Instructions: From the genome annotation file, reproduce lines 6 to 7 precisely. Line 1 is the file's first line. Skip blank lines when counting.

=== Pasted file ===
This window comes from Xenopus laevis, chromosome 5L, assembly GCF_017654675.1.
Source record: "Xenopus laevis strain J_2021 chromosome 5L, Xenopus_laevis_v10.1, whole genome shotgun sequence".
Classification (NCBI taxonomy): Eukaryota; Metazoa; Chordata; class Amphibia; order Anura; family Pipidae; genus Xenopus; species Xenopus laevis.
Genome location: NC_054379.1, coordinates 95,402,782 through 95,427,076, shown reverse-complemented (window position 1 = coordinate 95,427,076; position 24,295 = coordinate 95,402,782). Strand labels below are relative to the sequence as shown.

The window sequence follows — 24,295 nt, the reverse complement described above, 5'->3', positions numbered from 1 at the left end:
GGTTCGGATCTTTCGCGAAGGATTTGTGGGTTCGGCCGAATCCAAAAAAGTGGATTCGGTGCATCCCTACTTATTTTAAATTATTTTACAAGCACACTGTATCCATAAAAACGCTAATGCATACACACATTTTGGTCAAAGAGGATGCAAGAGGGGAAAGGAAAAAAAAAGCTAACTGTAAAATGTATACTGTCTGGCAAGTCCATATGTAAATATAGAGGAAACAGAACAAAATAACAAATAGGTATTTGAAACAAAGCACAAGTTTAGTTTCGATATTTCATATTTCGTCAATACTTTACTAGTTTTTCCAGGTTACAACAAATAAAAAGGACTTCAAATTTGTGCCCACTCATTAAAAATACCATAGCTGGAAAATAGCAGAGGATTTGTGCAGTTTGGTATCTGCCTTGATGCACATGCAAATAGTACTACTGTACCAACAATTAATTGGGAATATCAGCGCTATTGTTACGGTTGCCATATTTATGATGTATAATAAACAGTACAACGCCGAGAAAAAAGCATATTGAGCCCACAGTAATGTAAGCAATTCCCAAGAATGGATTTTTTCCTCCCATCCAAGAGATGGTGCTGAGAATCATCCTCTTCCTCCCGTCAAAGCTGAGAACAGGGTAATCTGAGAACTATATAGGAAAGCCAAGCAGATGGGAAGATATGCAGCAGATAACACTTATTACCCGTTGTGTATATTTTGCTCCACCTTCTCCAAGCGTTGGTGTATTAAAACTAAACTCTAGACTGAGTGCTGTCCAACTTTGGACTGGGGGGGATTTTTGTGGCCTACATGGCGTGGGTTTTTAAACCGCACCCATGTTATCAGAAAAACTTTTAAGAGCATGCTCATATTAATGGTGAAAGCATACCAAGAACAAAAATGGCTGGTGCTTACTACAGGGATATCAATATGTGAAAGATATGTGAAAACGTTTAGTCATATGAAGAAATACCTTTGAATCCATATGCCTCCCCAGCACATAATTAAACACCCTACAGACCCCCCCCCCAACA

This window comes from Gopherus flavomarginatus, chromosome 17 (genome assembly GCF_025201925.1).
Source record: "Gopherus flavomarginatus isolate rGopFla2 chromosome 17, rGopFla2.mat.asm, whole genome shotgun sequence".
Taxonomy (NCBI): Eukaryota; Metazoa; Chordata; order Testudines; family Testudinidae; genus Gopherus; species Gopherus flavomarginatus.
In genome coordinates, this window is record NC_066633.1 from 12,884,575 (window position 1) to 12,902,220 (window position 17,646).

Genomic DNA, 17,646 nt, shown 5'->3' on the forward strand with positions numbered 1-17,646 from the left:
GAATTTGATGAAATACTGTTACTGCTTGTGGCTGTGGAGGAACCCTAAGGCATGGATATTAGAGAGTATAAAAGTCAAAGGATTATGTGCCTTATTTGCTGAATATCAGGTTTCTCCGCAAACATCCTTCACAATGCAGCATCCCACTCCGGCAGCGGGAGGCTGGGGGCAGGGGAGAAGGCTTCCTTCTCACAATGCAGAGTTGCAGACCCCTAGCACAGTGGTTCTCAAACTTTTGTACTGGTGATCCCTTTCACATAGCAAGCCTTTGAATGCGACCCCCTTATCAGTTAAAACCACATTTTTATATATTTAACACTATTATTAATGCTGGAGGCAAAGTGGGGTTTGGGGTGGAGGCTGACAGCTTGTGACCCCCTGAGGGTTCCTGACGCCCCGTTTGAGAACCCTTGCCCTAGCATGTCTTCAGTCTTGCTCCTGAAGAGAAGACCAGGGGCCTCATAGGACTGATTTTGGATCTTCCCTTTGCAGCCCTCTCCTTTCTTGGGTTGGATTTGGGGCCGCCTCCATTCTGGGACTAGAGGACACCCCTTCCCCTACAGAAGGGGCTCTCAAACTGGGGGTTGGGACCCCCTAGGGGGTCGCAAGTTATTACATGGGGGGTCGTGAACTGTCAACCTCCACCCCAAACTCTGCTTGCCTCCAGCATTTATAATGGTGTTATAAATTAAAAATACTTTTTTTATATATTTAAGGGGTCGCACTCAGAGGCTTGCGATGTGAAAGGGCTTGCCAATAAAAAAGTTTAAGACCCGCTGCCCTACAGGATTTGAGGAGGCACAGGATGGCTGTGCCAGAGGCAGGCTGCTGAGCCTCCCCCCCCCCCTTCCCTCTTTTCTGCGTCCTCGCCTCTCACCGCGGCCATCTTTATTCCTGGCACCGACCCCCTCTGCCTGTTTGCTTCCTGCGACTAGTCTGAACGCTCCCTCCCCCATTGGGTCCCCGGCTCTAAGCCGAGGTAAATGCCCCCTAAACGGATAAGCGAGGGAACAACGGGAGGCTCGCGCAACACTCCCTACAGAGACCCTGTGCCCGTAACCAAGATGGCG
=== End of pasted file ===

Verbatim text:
GGTTCGGATCTTTCGCGAAGGATTTGTGGGTTCGGCCGAATCCAAAAAAGTGGATTCGGTGCATCCCTACTTATTTTAAATTATTTTACAAGCACACTGTATCCATAAAAACGCTAATGCATACACACATTTTGGTCAAAGAGGATGCAAGAGGGGAAAGGAAAAAAAAAGCTAACTGTAAAATGTATACTGTCTGGCAAGTCCATATGTAAATATAGAGGAAACAGAACAAAATAACAAATAGGTATTTGAAACAAAGCACAAGTTTAGTTTCGATATTTCATATTTCGTCAATACTTTACTAGTTTTTCCAGGTTACAACAAATAAAAAGGACTTCAAATTTGTGCCCACTCATTAAAAATACCATAGCTGGAAAATAGCAGAGGATTTGTGCAGTTTGGTATCTGCCTTGATGCACATGCAAATAGTACTACTGTACCAACAATTAATTGGGAATATCAGCGCTATTGTTACGGTTGCCATATTTATGATGTATAATAAACAGTACAACGCCGAGAAAAAAGCATATTGAGCCCACAGTAATGTAAGCAATTCCCAAGAATGGATTTTTTCCTCCCATCCAAGAGATGGTGCTGAGAATCATCCTCTTCCTCCCGTCAAAGCTGAGAACAGGGTAATCTGAGAACTATATAGGAAAGCCAAGCAGATGGGAAGATATGCAGCAGATAACACTTATTACCCGTTGTGTATATTTTGCTCCACCTTCTCCAAGCGTTGGTGTATTAAAACTAAACTCTAGACTGAGTGCTGTCCAACTTTGGACTGGGGGGGATTTTTGTGGCCTACATGGCGTGGGTTTTTAAACCGCACCCATGTTATCAGAAAAACTTTTAAGAGCATGCTCATATTAATGGTGAAAGCATACCAAGAACAAAAATGGCTGGTGCTTACTACAGGGATATCAATATGTGAAAGATATGTGAAAACGTTTAGTCATATGAAGAAATACCTTTGAATCCATATGCCTCCCCAGCACATAATTAAACACCCTACAGACCCCCCCCCCAACA

This window comes from Gopherus flavomarginatus, chromosome 17 (genome assembly GCF_025201925.1).